April 2018 — CANVAS

Weekly Report: April 27 2018

Photo: A woman wearing a mask depicting the grim reaper takes part in a protest against the lack of medicine and medical supplies in Venezuela’s hospitals in Caracas, Venezuela. Newsweek. Cambodia The upper house of Cambodia’s parliament met for the first time since the election in February, which had been highly controversial. Ruling party CPP won every seat that had been up for election after the Supreme Court dissolved the main opposition party, banning lawmakers from running, and stripping 5,000 opposition councillors of their voting rights. During the session, the King of Cambodia delivered an address in which he urged senators “to protect justice and human rights,” and also made the dubious claim that “liberal multiparty democracy is going smoothly” in the country. The head of opposition party Khmer National Liberation Front (KNLF), Sam Serey, was arrested in Thailand at an immigration center north of Bangkok. He has now flown to Denmark, thanks to the intervention of the Danish government and a human rights group. It remains unclear why the Thai government acquiesced to this move. Prime Minister Hun Sen urged union leaders on Sunday to avoid aligning themselves with the remnants of the CNRP and to tell union members to not organize political protests. Hun Sen has been reaching out to garment workers, who make up an 800,000-strong voting bloc, by promising higher wages and health care benefits. Union leaders suggest the prime minister is trying to prevent the workers from taking to the streets in protest, and instead cooperate with the government, perhaps remembering the 2013 and 2014 protests that ended when security forces fired on the crowds,...

Kidnapping and Murder of Ecuadorian Journalists Just One Facet of Declining Free Press

Photo: Colombian journalists gather in front of Ecuador’s embassy to protest against the murder of the media team, holding signs reading “We Are Missing Three” in Spanish. Reuters. On April 13, a team of three Ecuadorian journalists was confirmed dead on the border between Ecuador and Colombia. They were reporting on the activities of rebel narco groups, who generally don’t appreciate being scrutinized, and were kidnapped on March 26 by the Oliver Sinisterra Front. The International Committee of the Red Cross retrieved the bodies, responding to a request for assistance from both Colombian and Ecuadorian authorities. Across Ecuador, citizens held vigils and criticized the government for its handling of the situation. Journalists gathered in front of the presidential palace in Quito every day following the kidnapping, chanting “We’re missing three! We want them back alive!” and demanding the government take action to retrieve them. The day after the deaths were confirmed, the protesters changed their shouts to “You did nothing!” Media actors such as Colombia’s Foundation for Press Liberty have denounced the passivity of the Colombian and Ecuadorian government in protecting the lives of the reporters. Major news outlets held blackouts as a sign of mourning for their colleagues and journalists of Cartagena collected at a martyrs’ monument to protest the murders. Ronald Rodriguez, spokesperson for the Bolivar Journalists Association, reminds “everyone that our profession is a neutral one that does not take sides, so we demand that we be excluded from the armed conflict, and we reiterate to the governments of Colombia and Ecuador that they are responsible for our safety in practicing our profession.” The 2017 Freedom House...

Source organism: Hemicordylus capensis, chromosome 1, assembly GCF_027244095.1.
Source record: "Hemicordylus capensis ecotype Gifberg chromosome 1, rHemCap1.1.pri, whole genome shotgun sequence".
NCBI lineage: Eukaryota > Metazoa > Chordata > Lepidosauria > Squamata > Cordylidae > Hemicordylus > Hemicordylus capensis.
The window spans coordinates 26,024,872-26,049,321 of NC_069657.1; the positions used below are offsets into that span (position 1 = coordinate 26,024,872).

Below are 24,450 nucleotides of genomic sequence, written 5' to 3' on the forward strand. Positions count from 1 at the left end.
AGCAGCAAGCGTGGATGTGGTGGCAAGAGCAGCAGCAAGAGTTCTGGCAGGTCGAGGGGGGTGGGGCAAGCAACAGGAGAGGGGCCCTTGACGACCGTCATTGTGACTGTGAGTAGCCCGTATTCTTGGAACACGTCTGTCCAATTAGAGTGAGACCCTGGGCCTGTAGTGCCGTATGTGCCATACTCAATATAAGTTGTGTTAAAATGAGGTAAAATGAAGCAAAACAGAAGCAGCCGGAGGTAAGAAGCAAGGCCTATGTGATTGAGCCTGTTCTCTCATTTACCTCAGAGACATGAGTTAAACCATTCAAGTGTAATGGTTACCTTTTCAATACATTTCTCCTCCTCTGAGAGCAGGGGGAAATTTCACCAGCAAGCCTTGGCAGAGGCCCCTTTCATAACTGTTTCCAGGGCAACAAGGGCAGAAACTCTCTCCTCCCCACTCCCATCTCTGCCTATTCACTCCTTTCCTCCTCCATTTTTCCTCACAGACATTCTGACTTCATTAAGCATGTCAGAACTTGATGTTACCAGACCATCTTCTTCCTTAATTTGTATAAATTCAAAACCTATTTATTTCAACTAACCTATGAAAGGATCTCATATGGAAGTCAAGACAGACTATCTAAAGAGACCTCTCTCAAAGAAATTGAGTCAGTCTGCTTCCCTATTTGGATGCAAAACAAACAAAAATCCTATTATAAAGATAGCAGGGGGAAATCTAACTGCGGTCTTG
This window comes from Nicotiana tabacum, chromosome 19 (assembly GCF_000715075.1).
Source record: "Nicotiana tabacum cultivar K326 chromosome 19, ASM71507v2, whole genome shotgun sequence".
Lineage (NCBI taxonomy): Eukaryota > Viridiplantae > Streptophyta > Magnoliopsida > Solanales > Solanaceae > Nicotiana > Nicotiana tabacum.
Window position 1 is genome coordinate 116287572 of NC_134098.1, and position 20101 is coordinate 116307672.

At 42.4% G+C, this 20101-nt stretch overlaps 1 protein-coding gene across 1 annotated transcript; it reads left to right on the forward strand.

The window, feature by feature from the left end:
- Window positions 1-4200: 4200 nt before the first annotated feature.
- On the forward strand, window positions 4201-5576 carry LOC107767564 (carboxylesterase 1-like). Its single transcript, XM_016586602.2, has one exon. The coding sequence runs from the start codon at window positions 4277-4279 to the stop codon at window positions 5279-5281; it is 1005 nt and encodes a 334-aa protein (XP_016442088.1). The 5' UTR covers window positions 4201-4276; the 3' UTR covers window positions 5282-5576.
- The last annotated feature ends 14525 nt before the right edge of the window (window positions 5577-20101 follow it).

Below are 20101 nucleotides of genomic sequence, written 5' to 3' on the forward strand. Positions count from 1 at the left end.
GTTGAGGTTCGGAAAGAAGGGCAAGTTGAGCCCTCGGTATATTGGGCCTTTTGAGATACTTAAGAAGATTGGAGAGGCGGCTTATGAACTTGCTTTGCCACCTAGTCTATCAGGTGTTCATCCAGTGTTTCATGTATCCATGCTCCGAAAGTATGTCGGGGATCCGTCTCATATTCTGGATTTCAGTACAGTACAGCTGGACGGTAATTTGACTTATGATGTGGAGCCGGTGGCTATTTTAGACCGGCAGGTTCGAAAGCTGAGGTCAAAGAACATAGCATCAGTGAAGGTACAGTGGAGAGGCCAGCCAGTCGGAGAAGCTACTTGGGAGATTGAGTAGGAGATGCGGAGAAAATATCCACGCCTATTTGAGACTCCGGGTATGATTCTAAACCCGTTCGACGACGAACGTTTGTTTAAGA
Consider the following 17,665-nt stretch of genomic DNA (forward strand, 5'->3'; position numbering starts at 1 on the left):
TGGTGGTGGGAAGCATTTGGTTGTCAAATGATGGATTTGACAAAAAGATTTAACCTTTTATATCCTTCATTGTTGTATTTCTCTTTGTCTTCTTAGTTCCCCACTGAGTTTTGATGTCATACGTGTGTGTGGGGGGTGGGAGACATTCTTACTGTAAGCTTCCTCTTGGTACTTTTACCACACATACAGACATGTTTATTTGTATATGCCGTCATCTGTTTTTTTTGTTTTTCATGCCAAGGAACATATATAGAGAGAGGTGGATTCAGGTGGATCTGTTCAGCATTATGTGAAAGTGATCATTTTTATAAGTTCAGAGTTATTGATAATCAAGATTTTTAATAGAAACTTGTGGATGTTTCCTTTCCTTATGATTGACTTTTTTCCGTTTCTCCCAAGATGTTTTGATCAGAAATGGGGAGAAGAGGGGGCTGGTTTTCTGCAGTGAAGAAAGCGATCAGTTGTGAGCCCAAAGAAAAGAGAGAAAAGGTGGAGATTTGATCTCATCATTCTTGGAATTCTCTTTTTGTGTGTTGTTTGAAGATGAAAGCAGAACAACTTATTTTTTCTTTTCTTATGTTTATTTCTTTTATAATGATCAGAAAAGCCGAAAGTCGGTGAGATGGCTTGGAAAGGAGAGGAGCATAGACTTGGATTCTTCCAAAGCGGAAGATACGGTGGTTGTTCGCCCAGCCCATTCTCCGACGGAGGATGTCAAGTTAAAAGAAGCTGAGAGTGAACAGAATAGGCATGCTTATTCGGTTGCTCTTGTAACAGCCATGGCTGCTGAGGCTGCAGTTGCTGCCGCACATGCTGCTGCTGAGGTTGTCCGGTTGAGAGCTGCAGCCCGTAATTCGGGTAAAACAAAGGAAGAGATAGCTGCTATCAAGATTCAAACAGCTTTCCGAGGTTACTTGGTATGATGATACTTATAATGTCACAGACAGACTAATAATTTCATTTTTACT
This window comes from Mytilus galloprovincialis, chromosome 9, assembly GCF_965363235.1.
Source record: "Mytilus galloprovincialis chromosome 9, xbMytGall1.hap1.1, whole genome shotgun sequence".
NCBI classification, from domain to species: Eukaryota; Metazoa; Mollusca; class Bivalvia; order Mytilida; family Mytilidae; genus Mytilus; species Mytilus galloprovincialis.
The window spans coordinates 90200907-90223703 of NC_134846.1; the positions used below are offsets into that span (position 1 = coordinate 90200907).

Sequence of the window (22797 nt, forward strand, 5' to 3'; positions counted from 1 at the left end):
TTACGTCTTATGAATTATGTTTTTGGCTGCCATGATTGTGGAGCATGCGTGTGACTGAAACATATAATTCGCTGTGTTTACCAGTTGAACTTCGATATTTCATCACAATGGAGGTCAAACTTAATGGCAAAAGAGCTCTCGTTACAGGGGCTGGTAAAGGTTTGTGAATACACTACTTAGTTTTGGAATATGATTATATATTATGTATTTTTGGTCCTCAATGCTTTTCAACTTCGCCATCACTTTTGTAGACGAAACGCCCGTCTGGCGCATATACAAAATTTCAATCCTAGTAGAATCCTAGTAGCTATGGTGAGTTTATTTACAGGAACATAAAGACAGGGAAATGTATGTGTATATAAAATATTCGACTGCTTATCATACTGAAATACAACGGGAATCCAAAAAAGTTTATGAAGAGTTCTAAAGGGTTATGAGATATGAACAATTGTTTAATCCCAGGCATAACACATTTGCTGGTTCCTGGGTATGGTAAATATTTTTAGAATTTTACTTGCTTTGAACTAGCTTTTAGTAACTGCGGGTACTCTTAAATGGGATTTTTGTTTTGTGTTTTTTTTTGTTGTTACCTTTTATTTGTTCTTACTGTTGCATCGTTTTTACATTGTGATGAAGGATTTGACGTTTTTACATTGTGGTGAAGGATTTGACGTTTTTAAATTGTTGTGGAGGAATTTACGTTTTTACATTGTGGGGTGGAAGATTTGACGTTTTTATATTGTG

#SOSNicaragua – Is the Ortega Murillo Dynasty Crumbling ?